Salade niçoise is probably the most well-known dish to come from Nice; it is served in restaurants around the world and means quite literally Nice salad (note the capital N, salad from Nice rather than nice salad, but it is indeed that too).
It is a mixed salad composed of tomatoes, sweet green peppers (long thin salad peppers not the green equivalent of a red pepper), artichokes (in season), young broad beans (in season), cucumber, radish, spring onions, black olives (from Nice), hard boiled eggs, garlic (only to rub the dish with), anchovy filets or tuna, basil leaves, olive oil, salt and pepper. What it doesn’t contain is any cooked vegetables such as potatoes and green beans. Nor should it include salad leaves.
The olives should be whole with the stone left in and ideally be the little black ones from Nice itself. Purists will say that you should only have one form of protein: anchovies, tuna or eggs but most chefs now serve it with at least two; eggs and one of the fishes. It should not be served with vinaigrette, just a drizzle of olive oil. Cucumber and radish are optional and according to taste, some people also add celery. Everything should really be in season but I specified “in season” for the artichokes and broad beans because their season is much shorter than the other ingredients. They shouldn’t be used in late summer.
Having said all that, salade niçoise, being simply salad from Nice, comes in many variations of the above as it is not subject to the strict control of an AOC and its origins are little known. Apparently when it was first “invented” it was just referred to as “salad” because for local niçois people there was clearly no need to brand their salad as “from Nice” as that was kind of stating the obvious when they were in Nice. They were simply throwing together a few basic seasonal veggies, readily and cheaply available in the market or vegetable garden, which meant there were as many variations as there were families making it, with no formal recipe only oral traditions. It was only when the Riviera developed and restaurants, rather than ordinary families, started serving the salad that it needed a name. However, there is a strict unwritten code that native niçois understand and strangers don’t: not everything goes; you can’t just add any local product. Niçois can feel very passionate about this.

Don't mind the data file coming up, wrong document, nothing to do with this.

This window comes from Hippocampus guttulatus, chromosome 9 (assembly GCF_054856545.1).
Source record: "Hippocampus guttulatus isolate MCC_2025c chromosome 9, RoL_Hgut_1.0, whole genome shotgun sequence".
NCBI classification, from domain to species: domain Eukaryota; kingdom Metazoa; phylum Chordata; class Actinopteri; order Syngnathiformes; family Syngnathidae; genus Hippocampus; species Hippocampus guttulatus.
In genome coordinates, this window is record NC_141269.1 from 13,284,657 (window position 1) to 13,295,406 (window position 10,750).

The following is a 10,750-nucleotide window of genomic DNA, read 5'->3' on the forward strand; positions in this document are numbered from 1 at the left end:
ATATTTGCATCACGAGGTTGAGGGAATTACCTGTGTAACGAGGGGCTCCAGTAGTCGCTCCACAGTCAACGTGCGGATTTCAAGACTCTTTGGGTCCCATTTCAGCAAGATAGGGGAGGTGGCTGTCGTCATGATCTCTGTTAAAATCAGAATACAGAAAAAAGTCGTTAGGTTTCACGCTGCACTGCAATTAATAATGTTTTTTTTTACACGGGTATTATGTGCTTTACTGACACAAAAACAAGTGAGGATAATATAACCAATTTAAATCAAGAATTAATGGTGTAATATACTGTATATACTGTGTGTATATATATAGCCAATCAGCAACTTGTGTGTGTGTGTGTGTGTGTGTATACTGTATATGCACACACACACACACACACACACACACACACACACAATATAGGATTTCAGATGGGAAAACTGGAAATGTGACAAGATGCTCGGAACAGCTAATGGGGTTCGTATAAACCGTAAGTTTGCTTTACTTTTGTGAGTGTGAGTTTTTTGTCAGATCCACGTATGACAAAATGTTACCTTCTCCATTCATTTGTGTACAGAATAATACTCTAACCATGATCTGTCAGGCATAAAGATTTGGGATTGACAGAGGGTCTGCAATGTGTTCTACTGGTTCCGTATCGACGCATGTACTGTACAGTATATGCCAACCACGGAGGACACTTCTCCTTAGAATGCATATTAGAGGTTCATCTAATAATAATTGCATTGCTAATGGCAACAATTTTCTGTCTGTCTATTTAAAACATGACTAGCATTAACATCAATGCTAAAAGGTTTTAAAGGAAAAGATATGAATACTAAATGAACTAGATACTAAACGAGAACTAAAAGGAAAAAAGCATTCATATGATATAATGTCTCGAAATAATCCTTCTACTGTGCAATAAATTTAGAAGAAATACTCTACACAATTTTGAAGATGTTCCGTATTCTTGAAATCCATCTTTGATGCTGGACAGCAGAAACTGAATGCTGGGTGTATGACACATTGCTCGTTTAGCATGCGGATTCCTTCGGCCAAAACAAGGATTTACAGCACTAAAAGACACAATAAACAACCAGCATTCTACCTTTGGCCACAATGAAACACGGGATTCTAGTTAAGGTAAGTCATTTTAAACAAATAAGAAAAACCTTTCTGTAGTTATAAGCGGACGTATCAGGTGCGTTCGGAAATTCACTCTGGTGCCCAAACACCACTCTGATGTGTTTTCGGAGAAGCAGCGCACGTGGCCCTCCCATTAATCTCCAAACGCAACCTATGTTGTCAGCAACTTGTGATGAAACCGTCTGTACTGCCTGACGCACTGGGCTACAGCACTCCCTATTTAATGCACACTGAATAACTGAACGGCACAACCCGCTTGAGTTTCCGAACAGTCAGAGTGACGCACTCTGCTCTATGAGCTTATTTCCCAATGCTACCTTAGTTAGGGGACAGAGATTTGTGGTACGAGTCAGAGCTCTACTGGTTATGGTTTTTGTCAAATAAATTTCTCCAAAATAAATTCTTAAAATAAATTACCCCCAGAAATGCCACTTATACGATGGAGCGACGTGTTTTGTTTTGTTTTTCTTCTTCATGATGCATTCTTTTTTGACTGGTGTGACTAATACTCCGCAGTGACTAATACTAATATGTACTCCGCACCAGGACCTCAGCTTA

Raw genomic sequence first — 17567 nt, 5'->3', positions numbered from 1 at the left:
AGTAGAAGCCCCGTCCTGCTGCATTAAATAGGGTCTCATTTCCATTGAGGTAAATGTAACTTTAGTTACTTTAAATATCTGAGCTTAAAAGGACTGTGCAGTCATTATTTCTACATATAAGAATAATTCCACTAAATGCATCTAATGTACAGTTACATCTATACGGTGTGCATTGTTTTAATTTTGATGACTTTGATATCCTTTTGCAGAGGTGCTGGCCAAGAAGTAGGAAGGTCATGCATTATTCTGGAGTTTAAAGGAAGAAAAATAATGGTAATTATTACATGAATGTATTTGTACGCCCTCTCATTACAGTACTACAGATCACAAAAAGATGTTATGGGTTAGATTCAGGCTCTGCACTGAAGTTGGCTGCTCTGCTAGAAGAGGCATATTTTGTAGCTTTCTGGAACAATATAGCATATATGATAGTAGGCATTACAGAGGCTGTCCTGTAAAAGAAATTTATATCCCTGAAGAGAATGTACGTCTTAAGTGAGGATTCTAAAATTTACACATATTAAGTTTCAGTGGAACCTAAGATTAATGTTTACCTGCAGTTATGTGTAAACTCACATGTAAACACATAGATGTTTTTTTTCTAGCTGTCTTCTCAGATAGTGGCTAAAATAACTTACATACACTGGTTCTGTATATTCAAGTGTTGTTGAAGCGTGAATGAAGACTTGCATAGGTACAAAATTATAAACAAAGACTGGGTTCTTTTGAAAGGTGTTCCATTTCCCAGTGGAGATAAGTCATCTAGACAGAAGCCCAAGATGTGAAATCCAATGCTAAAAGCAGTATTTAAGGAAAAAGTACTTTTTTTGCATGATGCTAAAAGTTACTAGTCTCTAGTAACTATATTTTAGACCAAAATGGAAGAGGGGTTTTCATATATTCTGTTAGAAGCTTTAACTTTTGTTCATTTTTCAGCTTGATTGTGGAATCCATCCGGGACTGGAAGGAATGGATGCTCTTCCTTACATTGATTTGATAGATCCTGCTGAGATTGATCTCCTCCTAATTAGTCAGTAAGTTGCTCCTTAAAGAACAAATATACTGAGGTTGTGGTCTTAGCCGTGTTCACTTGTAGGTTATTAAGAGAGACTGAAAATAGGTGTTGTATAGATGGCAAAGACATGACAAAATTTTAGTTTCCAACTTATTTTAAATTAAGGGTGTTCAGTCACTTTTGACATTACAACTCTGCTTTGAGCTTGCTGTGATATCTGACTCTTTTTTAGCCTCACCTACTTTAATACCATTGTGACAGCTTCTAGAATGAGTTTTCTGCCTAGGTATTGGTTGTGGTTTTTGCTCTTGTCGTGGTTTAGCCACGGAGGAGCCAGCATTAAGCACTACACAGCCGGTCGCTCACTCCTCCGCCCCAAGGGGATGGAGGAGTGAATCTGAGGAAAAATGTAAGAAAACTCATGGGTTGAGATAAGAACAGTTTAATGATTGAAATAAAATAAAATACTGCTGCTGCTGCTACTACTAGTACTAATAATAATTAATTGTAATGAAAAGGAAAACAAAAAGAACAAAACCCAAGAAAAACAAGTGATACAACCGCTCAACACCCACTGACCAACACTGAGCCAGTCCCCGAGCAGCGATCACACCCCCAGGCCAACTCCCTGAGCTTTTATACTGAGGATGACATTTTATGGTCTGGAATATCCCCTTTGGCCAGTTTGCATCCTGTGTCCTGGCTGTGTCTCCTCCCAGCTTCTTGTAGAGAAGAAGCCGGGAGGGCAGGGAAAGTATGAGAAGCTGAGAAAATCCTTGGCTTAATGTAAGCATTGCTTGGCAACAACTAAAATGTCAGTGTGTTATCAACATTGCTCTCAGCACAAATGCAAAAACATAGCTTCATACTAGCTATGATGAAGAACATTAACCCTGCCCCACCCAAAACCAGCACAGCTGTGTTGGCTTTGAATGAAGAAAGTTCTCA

There are two main schools of thought about this humble salad, which really did start out humble – originally it contained only tomatoes, anchovies and olive oil. As life became less difficult in the county of Nice more ingredients were added. More about the historic paucity of Nice’s gastronomy can be read in my review of Nice food tour A Taste of Nice here. But back to the two schools of thought – 2 people who couldn’t be more different encapsulate two different ideas of what makes the perfect salade niçoise, firstly the esteemed chef Escoffier and secondly former mayor of Nice Jean Médecin. Escoffier, NOT a niçois, added cooked potatoes and green beans. As unlikely as it might seem the former mayor of Nice penned a recipe book of his grandmother’s traditional recipes and true niçois believe his take on the salad is the “right” one; definitely no cooked vegetables. As an adopted niçoise I like to think this version is right, but honestly I’m not a purist and when we make it at home we throw in a little bit of this and a little bit of that (though never potatoes). The photo below is one JF made with pine nuts, green olives and salad leaves. Very inauthentic!
How do you like your salade niçoise? Do you like to include potatoes or are you a purist?
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